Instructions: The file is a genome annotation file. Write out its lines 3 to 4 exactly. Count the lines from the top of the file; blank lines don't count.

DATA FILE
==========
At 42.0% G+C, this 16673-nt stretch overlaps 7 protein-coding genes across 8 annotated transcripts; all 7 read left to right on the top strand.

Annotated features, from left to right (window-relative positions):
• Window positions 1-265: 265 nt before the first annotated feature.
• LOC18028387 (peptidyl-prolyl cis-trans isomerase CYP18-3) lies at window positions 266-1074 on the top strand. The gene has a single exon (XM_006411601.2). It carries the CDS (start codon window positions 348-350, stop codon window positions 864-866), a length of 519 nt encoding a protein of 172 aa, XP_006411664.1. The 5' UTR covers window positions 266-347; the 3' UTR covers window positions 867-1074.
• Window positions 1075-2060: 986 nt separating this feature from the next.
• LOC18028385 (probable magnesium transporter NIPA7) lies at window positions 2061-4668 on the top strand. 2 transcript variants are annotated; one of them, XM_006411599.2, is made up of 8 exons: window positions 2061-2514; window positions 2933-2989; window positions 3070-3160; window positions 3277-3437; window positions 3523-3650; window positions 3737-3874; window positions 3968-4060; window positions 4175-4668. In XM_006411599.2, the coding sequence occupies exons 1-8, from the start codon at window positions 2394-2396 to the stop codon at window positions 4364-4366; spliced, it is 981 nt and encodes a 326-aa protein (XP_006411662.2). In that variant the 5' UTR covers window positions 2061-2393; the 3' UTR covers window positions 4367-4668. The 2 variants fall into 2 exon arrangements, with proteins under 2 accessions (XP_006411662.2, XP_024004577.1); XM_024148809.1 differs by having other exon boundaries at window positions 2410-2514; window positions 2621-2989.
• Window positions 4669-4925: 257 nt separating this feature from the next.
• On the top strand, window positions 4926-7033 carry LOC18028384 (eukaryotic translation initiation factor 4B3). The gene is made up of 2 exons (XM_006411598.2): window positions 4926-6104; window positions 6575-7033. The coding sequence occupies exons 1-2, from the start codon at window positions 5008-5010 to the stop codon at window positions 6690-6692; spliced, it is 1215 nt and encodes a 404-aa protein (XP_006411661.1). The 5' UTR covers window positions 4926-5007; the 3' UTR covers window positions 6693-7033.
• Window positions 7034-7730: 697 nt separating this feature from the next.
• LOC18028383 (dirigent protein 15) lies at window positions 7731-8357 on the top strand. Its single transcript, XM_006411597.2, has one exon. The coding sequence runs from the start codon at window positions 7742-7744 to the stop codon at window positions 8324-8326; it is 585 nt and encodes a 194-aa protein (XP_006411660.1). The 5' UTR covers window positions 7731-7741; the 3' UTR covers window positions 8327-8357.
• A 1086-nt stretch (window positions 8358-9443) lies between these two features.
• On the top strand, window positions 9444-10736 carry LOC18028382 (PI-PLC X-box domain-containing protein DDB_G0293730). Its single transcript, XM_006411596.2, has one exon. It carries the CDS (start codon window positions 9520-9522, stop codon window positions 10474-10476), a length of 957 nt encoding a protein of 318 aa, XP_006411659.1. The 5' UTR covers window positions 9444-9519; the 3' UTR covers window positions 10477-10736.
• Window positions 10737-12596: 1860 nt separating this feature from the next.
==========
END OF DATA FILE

• Window positions 1-265: 265 nt before the first annotated feature.
• LOC18028387 (peptidyl-prolyl cis-trans isomerase CYP18-3) lies at window positions 266-1074 on the top strand. The gene has a single exon (XM_006411601.2). It carries the CDS (start codon window positions 348-350, stop codon window positions 864-866), a length of 519 nt encoding a protein of 172 aa, XP_006411664.1. The 5' UTR covers window positions 266-347; the 3' UTR covers window positions 867-1074.